Italian police arrested four men on Tuesday, who are suspected of planning terrorist attacks in Italy, the US and Israel, reports Reuters News. One of the arrested men is believed to be a Tunisian former imam at a mosque in the city of Andria, in the southern Italian region of Puglia, where police said the terror cell was based. According to paramilitary police, the men aimed to train terrorists and send them to fight abroad, and are suspected of conspiracy to commit international terrorism and incite racial hatred.
According to investigators, the four men focused their recruitment activities among illegal immigrants, who were subsequently sent to training camps in Iraq, Afghanistan, Yemen and Chechnya. Police described the group as being characterized by "fierce anti-Semitism and anti-Western sentiment" and an aversion to states viewed as enemies in the context of religious war.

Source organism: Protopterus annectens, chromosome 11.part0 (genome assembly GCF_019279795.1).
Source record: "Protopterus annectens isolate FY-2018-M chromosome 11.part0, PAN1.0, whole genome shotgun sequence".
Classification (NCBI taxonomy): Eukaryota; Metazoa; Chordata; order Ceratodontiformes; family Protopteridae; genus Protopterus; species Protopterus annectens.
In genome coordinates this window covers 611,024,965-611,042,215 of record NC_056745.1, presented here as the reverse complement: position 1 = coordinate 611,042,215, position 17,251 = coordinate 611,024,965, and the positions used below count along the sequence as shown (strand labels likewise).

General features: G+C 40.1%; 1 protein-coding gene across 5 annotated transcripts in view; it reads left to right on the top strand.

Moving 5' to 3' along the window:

Authorities further claimed that at least some of the new recruits to the cell carried out attacks in Iraq.
Police are searching for two other men who are believed to have taken part in the cell's activities. The pair are thought to have fled to Tunisia, although no international arrest warrant has yet been issued.
The fact that the Russian territory of Chechnya featured as one of the places where the cell's jihadi recruits were sent for training will be seen as significant, given the "Chechnyan connection" of the Boston Bombers - Dzhokhar and Tamerlan Tsarnaev. Tamerlan is believed to have spent time in Chechnya and neighbouring Dagestan, as part of his ideological journey towards Islamism.
Chechnya was for more than a decade the scene of a bloody insurgency against Russian control by ethnic Chechens, a largely secular uprising which was later seized upon as a cause for "holy war" by Islamist extremists or "mujahideen." These included a terrorist attack in a Moscow theater in 2012 and the massacre of hundreds of schoolchildren in Beslan in 2004.
Today the conflict has subsided, but Islamist groups still operate in the territory, carrying out occasional attacks against Russian targets. Chechen Islamist units are also widely believed to be taking part in fighting in Syria against the Assad regime.